A lecture and power point presentation on the architecture and literature of Sicily at the Italian American Museum tomorrow evening, Thursday, July 23rd, 6:30 PM, presented by Prof. Santi V. Buscemi
Like all of Italy’s other children, Sicily has contributed greatly to world civilization. A place where architecture and literature have flourished for millennia, the island became the center of Mediterranean culture and now offers a treasure trove of magnificent cultural artifacts that secure its place among the great historical venues of the world. The presentation includes a slide show of Sicily accompanied by short readings of Sicilian poetry in English.
About the presenter:
Santi Buscemi teaches English at Middlesex County College in Edison, NJ. He has published seven textbooks and online learning tools for McGraw-Hill Higher Education. The son of immigrants from Agrigento, Sicily, Buscemi has translated Luigi Capuana’s C’era Una Volta (published as Sicilian Tales) and The Marchese of Roccaverdina, the writer’s capolavoro. Both were published by Dante University of America Press.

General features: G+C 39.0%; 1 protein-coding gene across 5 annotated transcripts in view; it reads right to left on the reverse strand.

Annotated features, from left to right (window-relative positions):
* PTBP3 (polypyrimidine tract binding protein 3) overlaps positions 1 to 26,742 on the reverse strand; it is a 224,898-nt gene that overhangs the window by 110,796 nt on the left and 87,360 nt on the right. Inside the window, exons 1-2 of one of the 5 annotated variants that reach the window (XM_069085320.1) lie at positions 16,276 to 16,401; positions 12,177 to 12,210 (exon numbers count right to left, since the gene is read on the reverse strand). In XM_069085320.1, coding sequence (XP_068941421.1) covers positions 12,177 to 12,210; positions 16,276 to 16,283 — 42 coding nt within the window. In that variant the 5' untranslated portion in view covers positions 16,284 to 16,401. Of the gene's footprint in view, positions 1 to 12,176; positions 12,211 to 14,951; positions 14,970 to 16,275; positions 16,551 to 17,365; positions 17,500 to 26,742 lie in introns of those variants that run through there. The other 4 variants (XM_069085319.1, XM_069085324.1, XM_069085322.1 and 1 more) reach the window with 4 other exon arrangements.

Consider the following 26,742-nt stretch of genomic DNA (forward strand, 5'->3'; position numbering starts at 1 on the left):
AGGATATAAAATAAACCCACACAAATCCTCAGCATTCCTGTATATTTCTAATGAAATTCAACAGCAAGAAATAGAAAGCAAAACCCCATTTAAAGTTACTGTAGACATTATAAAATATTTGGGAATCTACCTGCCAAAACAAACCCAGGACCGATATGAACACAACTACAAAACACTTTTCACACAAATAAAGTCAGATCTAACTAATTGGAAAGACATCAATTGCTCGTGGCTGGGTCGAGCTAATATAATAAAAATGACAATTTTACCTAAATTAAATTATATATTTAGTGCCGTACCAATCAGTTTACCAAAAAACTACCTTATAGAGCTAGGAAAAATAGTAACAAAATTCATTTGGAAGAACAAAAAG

He has also published a translation of The Interrogation, one of Capuana’s Sicilian plays, in the Journal of Italian Translation. In 2012, the play was presented as a dramatic reading at the Italian-American Writers Association in New York City and at the Italian-American Museum in April 2014. Other works include “A Vision of Sicily” in Primo magazine, “Meeting Antonin Scalia” in The Times of Sicily.com, and several translations of Capuana’s fairy tales in Italica, the Journal of Italian Translation, and Forum Italicum. He recently completed an online course, The Literature of Sicily: A History, for Dante University of America Press.
Prof. Buscemi has lectured on Sicilian literature and architecture for the Italian-American Heritage Club of Hunterdon County and Dorothea’s House in Princeton, a version of which appears on YouTube. He has also presented scholarly papers on writing, literature, and translation, including one at the University of Natal in South Africa. Last spring he presented at the Calandra Italian-American Institute in New York. He is in the process of translating Profili di donne and I Paesane by Capuana and I Vicerè (The Viceroys), a novel by Frederico De Roberto who, with Capuana and Verga, was one of the Sicilian veristi.